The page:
Original Research, B43

Rhule SWA, Asiedu P, Ameleke GY, Baiden RY, Sottie ET, Otsyina HR
Online J. Anim. Feed Res.
, 2(3): 231-234, 2012.

ABSTRACT: The performance of grower pigs on diets containing graded levels of cassava pulp, cassava peels and dried cassava leaves was studied. Twenty-four Large White grower pigs at an average initial live-weight of 20 kg were distributed over six diets by the completely randomized design. The pulp was preserved by ensiling in polyethylene bags for a period of three months before use. The pigs were group-fed once-daily for five weeks. The average daily gains (ADG) of the pigs were 0.27, 0.19, 0.28, 0.26, 0.15 and 0.20 kg live-weight gain/day on diets 1, 2, 3, 4, 5 and 6 respectively. The cost of feed were 0.16, 0.15, 0.15, 0.13, 0.12 and GH¢0.10 per kg of feed for diets 1, 2, 3, 4, 5, and 6 respectively. The corresponding economy of gain (EG) were 0.58, 0.74, 0.53, 0.49, 0.72 and GH¢0.49. The highest inclusion rate was 30% for the pulp and 20% for the leaves. The pigs were weighed weekly over a five week period. Whereas the ADG of the pigs in this study was best on diet 3 (25% pulp), the EG was best on the diets 4 (30% pulp) and 6 (20% cassava leaves).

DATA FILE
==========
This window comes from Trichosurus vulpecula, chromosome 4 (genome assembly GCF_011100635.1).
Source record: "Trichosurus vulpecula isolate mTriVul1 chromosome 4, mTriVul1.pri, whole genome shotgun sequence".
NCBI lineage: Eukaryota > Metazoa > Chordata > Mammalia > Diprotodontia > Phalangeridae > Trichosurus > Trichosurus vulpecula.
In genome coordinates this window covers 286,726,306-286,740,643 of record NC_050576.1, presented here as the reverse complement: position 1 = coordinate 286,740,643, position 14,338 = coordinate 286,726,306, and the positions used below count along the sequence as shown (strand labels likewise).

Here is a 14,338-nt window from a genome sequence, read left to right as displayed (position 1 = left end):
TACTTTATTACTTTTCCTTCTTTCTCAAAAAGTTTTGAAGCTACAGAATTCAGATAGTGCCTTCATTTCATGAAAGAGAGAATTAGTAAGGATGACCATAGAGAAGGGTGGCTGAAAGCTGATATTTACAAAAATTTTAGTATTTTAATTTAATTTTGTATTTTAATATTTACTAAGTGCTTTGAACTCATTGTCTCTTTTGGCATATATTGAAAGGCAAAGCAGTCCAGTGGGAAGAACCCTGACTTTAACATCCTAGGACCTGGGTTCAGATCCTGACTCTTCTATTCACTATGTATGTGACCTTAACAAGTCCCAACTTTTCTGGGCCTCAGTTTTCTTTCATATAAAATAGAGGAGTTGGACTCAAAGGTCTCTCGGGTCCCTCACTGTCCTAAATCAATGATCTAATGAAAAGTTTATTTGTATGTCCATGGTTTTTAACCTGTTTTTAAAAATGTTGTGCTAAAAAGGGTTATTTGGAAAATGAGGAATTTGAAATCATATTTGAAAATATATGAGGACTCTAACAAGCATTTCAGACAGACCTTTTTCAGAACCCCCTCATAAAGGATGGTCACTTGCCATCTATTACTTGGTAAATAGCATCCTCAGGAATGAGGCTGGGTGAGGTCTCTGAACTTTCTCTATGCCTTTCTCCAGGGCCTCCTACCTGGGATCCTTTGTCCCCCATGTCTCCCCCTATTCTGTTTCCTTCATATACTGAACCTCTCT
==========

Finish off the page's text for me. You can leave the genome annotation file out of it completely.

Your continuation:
Key words: Ensiled Cassava Pulp, Dried Cassava Leaves, Large White Grower Pig, Average Daily Gain, Economic of Gain





Nutritive value of rice polish


Original Research, B44

Hossain ME, Sultana S., Shahriar SMS, Khatun MM.
Online J. Anim. Feed Res.
, 2(3): 235-239, 2012.